Poverty in the United States is not an inevitable outcome of capitalism as is evident when the poverty rates of Western industrialized countries are compared.  Examining child poverty rates in 26 OECD countries in 2007, based on children living below national poverty lines, reveals that the United States has a rate of 21.9%, second last to Mexico.  Poverty rates in countries who actually believe in egalitarian economic policies include: Demark (2.4%); Finland (2.8%); Norway (3.4%); Sweden (4.2%); Switzerland (6.8%); and France (7.5%).  Egalitarian economic policies are not based on communist ideology but rather on a sense of fairness, decency and compassion.


One of the measures related to poverty is the unemployment rate which is much lower in many OECD countries than in the United States although it is important to bear in mind that the unemployment statistic itself is very flawed, for example treating the working poor as if they earn a sufficient income to support their families.  According to the OECD, in August 2008, the U.S. has an unemployment rate of 5.68% compared to Austria at 3.30%, Denmark at 2.9%, the Netherlands at 2.60%, Korea at 3.2%, Japan at 4.15%, Australia 4.08%, Luxembourg at 4.2%, and the Czech Republic at 4.30%.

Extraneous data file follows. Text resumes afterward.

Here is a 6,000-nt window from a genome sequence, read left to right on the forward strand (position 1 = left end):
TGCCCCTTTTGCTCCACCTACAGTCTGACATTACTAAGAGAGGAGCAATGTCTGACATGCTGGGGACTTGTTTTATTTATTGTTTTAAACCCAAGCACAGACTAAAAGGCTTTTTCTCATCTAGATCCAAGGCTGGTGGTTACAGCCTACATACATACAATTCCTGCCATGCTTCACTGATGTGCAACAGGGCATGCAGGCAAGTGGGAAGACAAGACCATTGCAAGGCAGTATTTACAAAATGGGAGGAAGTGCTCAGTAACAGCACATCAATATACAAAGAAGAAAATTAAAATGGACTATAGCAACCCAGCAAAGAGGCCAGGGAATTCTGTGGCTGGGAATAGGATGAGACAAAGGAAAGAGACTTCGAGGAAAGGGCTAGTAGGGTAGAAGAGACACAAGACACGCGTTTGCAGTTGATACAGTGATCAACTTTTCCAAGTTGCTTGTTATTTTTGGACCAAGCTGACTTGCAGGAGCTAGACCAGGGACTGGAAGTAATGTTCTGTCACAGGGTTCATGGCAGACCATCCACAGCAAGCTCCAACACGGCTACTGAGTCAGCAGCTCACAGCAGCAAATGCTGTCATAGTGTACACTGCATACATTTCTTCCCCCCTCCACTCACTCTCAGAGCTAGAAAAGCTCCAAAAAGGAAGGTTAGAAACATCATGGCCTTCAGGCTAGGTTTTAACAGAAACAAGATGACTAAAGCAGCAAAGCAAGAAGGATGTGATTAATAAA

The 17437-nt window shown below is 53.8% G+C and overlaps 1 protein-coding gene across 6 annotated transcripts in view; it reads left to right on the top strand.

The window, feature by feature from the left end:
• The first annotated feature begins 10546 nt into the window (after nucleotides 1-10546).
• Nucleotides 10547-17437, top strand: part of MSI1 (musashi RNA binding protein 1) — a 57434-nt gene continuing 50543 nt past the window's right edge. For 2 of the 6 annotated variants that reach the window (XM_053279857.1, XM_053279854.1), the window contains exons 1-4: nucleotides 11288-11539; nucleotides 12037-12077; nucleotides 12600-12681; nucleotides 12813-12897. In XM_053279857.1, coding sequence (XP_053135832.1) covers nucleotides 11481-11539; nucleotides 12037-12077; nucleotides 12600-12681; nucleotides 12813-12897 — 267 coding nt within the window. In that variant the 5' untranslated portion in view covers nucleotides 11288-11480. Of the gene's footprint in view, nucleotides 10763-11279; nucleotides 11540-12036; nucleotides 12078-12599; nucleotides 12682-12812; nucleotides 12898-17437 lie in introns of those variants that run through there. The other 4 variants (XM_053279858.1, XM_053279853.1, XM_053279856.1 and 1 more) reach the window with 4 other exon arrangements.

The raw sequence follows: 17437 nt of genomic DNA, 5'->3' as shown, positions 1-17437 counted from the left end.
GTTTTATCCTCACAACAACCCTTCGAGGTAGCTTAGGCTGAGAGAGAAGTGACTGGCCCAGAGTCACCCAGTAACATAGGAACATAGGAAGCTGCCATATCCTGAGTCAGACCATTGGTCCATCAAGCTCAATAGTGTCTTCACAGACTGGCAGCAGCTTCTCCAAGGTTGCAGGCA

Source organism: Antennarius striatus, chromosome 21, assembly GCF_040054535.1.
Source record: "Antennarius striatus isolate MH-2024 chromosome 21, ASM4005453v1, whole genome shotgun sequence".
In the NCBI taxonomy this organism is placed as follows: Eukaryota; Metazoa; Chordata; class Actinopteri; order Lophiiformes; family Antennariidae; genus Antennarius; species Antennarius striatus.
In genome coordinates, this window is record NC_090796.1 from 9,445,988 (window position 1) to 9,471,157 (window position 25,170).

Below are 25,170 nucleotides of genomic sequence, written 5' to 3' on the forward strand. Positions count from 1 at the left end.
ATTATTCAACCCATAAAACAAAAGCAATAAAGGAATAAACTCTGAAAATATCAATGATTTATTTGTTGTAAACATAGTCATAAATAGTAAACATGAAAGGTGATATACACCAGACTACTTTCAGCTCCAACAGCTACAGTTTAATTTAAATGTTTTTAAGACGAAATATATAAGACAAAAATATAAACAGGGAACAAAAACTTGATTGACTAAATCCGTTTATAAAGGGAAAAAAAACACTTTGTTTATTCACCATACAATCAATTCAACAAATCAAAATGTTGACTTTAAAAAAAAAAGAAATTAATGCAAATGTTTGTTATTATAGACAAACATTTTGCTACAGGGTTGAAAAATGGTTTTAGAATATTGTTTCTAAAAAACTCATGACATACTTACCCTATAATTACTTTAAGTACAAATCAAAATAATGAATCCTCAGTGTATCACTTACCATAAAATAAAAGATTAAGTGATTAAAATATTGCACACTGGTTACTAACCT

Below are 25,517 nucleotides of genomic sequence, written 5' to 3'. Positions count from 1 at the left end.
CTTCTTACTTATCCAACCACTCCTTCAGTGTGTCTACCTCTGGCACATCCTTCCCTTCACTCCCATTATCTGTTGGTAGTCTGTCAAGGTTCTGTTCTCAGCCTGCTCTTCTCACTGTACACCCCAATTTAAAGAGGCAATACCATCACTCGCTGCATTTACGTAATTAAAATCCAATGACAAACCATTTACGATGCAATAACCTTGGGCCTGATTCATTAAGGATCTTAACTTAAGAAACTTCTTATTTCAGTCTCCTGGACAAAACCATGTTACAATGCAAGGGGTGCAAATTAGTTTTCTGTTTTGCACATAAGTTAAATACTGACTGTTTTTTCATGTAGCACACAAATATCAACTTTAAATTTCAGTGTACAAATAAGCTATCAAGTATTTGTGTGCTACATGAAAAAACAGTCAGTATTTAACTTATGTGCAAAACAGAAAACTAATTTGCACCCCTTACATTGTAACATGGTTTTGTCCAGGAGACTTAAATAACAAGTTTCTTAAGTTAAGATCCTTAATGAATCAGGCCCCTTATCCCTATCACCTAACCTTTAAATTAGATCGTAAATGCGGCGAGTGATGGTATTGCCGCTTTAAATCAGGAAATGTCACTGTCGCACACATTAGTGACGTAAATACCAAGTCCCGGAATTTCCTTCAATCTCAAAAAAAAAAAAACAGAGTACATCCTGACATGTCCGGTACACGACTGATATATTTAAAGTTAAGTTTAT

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Hidden behind these statistics on unemployment are the 75,873,000 (Bureau of Labor Statistics, 2007) people who are working at or below the minimum wage.  Since the recent increase to $5.85 per hour, the minimum wage had been stuck at $5.15 an hour since 1997 which adds up to $10,712 a year or $6,000 below the poverty line.  In fact, the minimum wage lags far behind cost of living increases given that the current minimum is $3.50 lower in purchasing power since 1960.